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The Life of an American Patent Case

Tracking the life of a U.S. patent case from pre-suit investigation to trial and appeal.
by

Tony Beasley

on 29 January 2013

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Transcript of The Life of an American Patent Case

The Life of an American Patent Case File Infringement Lawsuit Post-Filing Actions: Pre-suit Investigations Infringement Identification of Targets Who practices the claimed invention? How much does the potential target benefit from practicing the invention? Direct sales
Process efficiencies Type of Infringement Direct Infringement Indirect Infringement Target practices each and every element of the claim or “directs and controls” other’s practicing of the invention. Target does not necessarily practice the invention, but induces or contributes to the infringement. Inducement 35 U.S.C. 271(b) Direct Infringement: point to more than hypothetical instances of infringement Knowledge of the induced infringement and specific intent to encourage infringement. "Willful blindness" is sufficient. Contributory Infringement 35 U.S.C. 271(c) Direct Infringement Knowledge that the combination for which its components were especially made were patented and infringing Doctrine of Equivalents Same function

Same result

Same way Privilege in Infringement Investigations Attorney Work Product

Attorney-Client Communications Identification of Jurisdiction Time to Trial Local Patent Rules In effect in various judicial district
(N.D. Cal., E.D. Tex., N.D. Ill.)


Designed to streamline the patent case: Early disclosure of infringement and invalidity theories...

Early document production ...

Early Markman hearings ... AIA Joinder Rules Several accused infringers may not be joined in one action based solely on infringing a patent ...


Must arise from the same transaction or occurrence relating to the alleged infringement (making, importing, manufacturing, etc.)... ITC Injunctions Patentees can seek an injunction from the International Trade Commission Speedy resolution (< 1 year)

Prevents import of infringing goods into the U.S.

But no monetary damages! Different rules than Federal Courts Access to Sources of Proof Best proof will vary based on the type of technology . . . Have witnesses (inventors, third parties) lined up from the beginning

Assists with invention story ...

Reduces cost of litigation ...

Allows for early production of documents Is the case worth the expense? Damages Assessment Reasonable royalty ... what would license resemble at the time of hypothetical negotiation?

Consider size of base and form of royalty: Potential positives Feature serves as basis for consumer demand
Licenses for similar technology command high rates (lump sum vs. running royalty)
Benefits are easily quantifiable through survey or regression
Invented feature enjoys broad extent of use Consult experts early on

Per Uniloc, one must quantify the invention's footprint in the marketplace Cost of Litigation Bifurcation Traditional trial: all issues tried together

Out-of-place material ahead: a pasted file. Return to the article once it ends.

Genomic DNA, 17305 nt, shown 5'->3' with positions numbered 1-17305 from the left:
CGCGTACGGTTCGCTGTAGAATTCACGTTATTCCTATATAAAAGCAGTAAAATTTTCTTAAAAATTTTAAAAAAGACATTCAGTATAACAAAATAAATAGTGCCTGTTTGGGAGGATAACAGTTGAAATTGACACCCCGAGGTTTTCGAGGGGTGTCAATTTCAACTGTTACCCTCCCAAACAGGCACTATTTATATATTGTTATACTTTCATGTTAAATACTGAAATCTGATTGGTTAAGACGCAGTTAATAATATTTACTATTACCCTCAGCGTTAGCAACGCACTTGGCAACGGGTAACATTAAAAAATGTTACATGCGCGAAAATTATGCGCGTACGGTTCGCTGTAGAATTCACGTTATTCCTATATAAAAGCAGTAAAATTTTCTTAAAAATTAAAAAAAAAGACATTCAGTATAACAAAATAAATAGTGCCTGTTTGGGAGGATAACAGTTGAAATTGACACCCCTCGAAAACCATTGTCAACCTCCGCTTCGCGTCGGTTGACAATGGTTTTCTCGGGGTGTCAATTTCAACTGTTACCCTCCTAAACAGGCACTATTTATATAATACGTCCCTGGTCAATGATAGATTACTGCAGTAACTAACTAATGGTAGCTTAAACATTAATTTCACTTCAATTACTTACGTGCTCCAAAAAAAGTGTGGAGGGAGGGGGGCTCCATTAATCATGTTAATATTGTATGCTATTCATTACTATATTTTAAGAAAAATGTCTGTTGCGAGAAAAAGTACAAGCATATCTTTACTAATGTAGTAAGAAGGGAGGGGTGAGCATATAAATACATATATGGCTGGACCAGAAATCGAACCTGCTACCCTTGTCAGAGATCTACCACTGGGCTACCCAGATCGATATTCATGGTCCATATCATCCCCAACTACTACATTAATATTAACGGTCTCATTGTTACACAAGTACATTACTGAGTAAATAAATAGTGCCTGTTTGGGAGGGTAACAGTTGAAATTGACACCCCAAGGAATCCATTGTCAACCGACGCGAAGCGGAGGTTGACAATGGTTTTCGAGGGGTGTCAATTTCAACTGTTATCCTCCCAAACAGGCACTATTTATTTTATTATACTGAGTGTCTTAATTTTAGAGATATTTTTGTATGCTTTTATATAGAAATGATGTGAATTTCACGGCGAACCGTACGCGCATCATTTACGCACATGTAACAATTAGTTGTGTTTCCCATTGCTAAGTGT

Recently, some issues (willfulness, inequitable conduct, damages) severed for discovery, trial, or both

Judge Robinson: without bifurcation, "the burden imposed on a jury in a patent trial is extraordinary." Counterclaims Consider whether filing a lawsuit will trigger a countersuit (especially for practicing entities!)

Counterclaims can be a way to offset infringement liability between two entities with significant portfolios, i.e. Apple v. Samsung Motions to Dismiss Based on allegations in complaint

Tactical reasons:

Sensitize Judge to claim construction issues

Increase overall litigation costs

Force opponent to disclose litigation theories Scheduling Order Outlines case schedule

Places restrictions on discovery

Defendants want longer schedules, plaintiffs shorter Re-exam Defendant may initiate based on new prior art

Court might stay litigation pending PTO review Discovery Protective Orders Who can see confidential information?







How will sensitive info be treated? Infringement Contentions Based on initial infringement allegations

Exchanged early in the case, before discovery

"Crystallizes" the infringement case

Not required in every court Working With Experts No conflicts of interest

Information sent to expert may be discoverable! Document Production Costly! Store in an organized matter to reduce expenses

Identify relevant custodians early on Interrogatories and Depositions Markman Language vs. Technology Inventor's language Patent attorney's interpretation Judge's construction An Engineering Issue? The jury decides infringement

Rarely, jurors are engineers

Jury needs claim constructions from the judge to make its findings Never take a claim term for granted Martek Biosciences v. Nutrinova:

District court found that the term "animal" = only non-human animals

Federal Circuit reversed, holding "animal" can include humans. Patent spec: "The term 'animal' means any organism belonging to the kingdom Animalia." ? Summary Judgment No genuine issue as to any material fact Based on information produced in discovery and at depositions Non-infringement

Invalidity TRIAL Stories and Themes Putting on a trial is telling a story

Short, memorable themes will resonate with the jury ... Timed Trials Many patent trials will allocate a certain time for each side to put on its case

Budget wisely for liability, validity, damages (if not bifurcated) Appeals Who do you appeal to? Rate of Appeals Affirmations and Reversals Time to Trial
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